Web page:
Sunday, 2 October 2011

Portal Entertainment Create £6k Writing Competition for Multiplatform Storytelling‏


PORTAL ENTERTAINMENT AND CIRCALIT ON THE SEARCH FOR THE WRITERS OF TOMORROW
£6K GLOBAL WRITING COMPETITION TO CREATE A STORYWORLD


Portal Entertainment today announced that it has launched a £6k global writing competition to create a storyworld: a story told using different types of media across multiple platforms. The winner of the competition will receive £6k to develop their storyworld with Portal Entertainment. The Top 5 entries will be given professional feedback from BBC Multiplatform Executive Producer Sarah Clay (Becoming Human, Waterloo Reunited, E20).

The competition was launched at the Immersive Writing Lab - a global creative event to help writers learn the tools to tell multiplatform stories. To find out more about the launch event and the to watch videos from the event go to www.immersivewritinglab.com.

‘Coming up with a storyworld is not easy and we know that,’ said Julian McCrea, Founder of Portal Entertainment. ‘We have designed the competition, to help develop the writer's storyworld over three months, across five different stages: world, characters, story, audience, and medium. We will be giving feedback at each stage of the competition.’

The competition is hosted at Circalit, a platform that enables writers to showcase their work to industry professionals online. To enter the competition or for more information please visit www.circalit.com/projects/competitions/immersive.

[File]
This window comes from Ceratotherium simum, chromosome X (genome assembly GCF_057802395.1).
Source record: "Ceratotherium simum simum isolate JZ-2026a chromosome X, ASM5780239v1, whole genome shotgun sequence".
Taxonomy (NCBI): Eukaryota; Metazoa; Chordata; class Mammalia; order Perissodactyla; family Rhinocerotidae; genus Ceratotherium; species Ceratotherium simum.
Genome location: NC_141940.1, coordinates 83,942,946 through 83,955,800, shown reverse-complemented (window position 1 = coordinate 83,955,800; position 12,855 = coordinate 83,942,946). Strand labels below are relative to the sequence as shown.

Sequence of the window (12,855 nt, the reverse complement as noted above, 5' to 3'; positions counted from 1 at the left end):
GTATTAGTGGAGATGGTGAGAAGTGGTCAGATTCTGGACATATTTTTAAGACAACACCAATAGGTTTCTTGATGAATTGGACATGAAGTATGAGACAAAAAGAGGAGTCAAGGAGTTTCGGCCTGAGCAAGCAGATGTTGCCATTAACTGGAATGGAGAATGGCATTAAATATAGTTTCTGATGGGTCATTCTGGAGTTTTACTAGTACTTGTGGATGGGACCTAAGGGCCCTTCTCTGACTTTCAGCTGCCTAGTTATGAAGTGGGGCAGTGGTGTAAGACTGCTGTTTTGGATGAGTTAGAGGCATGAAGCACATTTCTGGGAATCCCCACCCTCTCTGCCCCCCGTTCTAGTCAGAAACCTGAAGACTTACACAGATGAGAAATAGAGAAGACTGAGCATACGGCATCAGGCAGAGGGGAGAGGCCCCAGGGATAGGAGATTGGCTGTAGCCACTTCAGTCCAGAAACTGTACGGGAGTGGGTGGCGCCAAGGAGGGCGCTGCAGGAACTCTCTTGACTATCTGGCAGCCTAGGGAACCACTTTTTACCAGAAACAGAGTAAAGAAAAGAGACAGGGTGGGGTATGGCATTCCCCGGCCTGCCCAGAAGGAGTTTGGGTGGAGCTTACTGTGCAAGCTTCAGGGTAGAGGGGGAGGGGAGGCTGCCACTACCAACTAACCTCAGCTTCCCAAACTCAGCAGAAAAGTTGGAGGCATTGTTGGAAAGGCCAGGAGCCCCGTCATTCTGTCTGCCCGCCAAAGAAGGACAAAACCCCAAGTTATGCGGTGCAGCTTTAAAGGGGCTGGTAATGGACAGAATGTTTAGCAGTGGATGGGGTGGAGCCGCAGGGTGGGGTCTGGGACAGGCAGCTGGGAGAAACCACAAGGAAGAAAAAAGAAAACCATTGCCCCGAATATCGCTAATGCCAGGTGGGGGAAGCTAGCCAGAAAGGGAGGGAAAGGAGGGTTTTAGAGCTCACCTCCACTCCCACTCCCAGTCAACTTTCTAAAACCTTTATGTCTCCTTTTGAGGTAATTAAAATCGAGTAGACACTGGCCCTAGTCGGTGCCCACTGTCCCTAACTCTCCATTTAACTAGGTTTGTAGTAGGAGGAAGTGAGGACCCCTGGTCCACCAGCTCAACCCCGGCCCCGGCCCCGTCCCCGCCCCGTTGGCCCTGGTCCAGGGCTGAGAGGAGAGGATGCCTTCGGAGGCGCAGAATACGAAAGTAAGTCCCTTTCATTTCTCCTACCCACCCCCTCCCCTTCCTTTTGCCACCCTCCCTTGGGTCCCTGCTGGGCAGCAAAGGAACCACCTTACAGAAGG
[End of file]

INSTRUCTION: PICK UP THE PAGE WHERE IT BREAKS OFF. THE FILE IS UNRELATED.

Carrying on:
Raoul Tawadey, CEO and Founder of Circalit commented, 'It's clear after attending the Immersive Writing conference that digital convergence hasn't simply affected the business end of media, it's affected our notion of narrative storytelling itself. We're extremely happy to be hosting a competition to explore what the stories of the future will look, feel and sound like, and on what devices we will experience them.'

The Immersive Writing Lab event is being supported by Stellar Network, Circalit, Imaginox and Varytale.

4 comments:

Adaddinsane said...

I hate to be a nay-sayer but I personally wouldn't recommend this one.

According to my reading of the rules: If you win you get the £6000 to develop the world (i.e. do more work) and then Portal keep all the rights.

So if they think they can make money out of it you'll win - but you won't be making the money, not even a tiny percentage.

And today's verification word is "tonist" - a devotee of Antony.

Jez Freedman said...

Thanks very much for posting that Steve. To be fair I should've put - like I usually do but forgot - that everyone should do their own checking. Whatever the opportunity, I don't think any bloggers neccessarily endorse all or even some of the schemes that they are notified about and pass on.

And certainly, if your reading is correct, that sounds completely ridiculous. So if anyone is thinking of entering this please take note of Steve comments and seek clarification from the competition organisers.

Phil Gladwin said...

I'm puzzled. In what way are their rules any different from a normal development deal? Are you chaps reading something I'm not?

Jez Freedman said...

I've just had a quick read of it myself (I hadn't before as I wasn't going to enter and was just putting it out there for others)

I'm not sure Phil. Steve, if you see this maybe you can come back to us on that?

It looks okay to me. The £6000 is the 'prize' to develop the project further. Not a bad fee at all. I guess it depends on what else is in the Writers Agreement which from my quick look I couldn't see any more info about. If it's 6K and that's it, that could be problematic if the project becomes succesful. However, I'm going to assume (and anyone entering probably shouldn't assume!) that this won't be the case and the Writers Agreement will specify further payments based on what happens with the project.